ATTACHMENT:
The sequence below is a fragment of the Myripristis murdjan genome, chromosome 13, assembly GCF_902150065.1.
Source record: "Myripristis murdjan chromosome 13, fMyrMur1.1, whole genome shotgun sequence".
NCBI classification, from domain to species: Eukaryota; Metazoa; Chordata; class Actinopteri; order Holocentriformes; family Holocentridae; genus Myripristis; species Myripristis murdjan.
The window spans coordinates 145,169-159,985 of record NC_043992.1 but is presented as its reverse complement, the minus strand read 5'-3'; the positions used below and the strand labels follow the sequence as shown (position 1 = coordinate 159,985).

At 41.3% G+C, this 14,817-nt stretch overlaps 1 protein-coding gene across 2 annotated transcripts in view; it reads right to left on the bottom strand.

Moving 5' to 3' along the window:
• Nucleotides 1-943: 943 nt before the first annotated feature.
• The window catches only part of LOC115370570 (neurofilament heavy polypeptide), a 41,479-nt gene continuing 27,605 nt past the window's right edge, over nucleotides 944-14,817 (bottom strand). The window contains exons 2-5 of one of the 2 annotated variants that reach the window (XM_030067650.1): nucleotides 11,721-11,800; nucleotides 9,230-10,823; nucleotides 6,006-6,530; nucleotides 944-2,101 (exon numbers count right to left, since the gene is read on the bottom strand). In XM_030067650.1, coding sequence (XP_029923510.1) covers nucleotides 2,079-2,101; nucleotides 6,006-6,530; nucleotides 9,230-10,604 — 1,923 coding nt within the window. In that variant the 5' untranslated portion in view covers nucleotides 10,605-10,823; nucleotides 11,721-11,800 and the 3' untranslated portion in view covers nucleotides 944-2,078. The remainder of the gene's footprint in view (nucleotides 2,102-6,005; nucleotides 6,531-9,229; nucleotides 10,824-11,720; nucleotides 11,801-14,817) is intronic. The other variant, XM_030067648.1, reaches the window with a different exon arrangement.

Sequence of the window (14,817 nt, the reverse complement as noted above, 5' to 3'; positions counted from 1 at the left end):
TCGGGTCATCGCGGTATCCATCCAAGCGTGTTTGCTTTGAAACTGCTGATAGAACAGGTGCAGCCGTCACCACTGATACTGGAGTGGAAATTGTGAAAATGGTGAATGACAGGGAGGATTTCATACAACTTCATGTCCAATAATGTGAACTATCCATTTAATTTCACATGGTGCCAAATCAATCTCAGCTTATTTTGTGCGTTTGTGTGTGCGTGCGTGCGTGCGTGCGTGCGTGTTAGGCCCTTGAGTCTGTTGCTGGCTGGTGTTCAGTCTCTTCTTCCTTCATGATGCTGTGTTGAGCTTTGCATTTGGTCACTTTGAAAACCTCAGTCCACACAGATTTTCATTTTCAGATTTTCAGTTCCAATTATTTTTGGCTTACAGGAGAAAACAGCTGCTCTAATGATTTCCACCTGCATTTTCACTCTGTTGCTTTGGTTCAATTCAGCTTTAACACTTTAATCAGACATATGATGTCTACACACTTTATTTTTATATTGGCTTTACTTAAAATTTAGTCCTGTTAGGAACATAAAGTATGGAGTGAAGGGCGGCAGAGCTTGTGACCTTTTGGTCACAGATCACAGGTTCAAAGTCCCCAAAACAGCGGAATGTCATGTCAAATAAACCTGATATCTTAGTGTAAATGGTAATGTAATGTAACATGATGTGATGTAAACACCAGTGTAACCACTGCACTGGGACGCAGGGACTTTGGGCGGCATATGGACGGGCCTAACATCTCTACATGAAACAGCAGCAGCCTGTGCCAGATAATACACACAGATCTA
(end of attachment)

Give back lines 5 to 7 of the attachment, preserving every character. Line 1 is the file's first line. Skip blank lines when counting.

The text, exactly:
At 41.3% G+C, this 14,817-nt stretch overlaps 1 protein-coding gene across 2 annotated transcripts in view; it reads right to left on the bottom strand.

Moving 5' to 3' along the window:
• Nucleotides 1-943: 943 nt before the first annotated feature.